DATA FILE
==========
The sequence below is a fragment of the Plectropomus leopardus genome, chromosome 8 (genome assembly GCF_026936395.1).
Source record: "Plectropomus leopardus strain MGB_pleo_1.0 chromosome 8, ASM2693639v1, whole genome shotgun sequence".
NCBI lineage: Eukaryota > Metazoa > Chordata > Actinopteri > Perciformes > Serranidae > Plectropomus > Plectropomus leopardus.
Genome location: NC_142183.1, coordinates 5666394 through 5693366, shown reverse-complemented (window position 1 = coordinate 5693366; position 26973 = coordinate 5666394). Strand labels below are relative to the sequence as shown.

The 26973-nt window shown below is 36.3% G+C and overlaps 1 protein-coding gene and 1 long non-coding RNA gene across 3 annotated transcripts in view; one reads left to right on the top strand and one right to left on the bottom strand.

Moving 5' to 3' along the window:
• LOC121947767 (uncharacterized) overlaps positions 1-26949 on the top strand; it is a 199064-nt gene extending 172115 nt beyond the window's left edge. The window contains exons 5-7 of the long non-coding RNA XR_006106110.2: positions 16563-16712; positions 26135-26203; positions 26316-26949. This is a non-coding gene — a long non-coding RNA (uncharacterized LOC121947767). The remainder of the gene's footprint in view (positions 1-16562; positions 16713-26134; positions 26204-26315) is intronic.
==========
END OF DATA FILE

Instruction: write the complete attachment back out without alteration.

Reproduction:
The sequence below is a fragment of the Plectropomus leopardus genome, chromosome 8 (genome assembly GCF_026936395.1).
Source record: "Plectropomus leopardus strain MGB_pleo_1.0 chromosome 8, ASM2693639v1, whole genome shotgun sequence".
NCBI lineage: Eukaryota > Metazoa > Chordata > Actinopteri > Perciformes > Serranidae > Plectropomus > Plectropomus leopardus.
Genome location: NC_142183.1, coordinates 5666394 through 5693366, shown reverse-complemented (window position 1 = coordinate 5693366; position 26973 = coordinate 5666394). Strand labels below are relative to the sequence as shown.

The 26973-nt window shown below is 36.3% G+C and overlaps 1 protein-coding gene and 1 long non-coding RNA gene across 3 annotated transcripts in view; one reads left to right on the top strand and one right to left on the bottom strand.

Moving 5' to 3' along the window:
• LOC121947767 (uncharacterized) overlaps positions 1-26949 on the top strand; it is a 199064-nt gene extending 172115 nt beyond the window's left edge. The window contains exons 5-7 of the long non-coding RNA XR_006106110.2: positions 16563-16712; positions 26135-26203; positions 26316-26949. This is a non-coding gene — a long non-coding RNA (uncharacterized LOC121947767). The remainder of the gene's footprint in view (positions 1-16562; positions 16713-26134; positions 26204-26315) is intronic.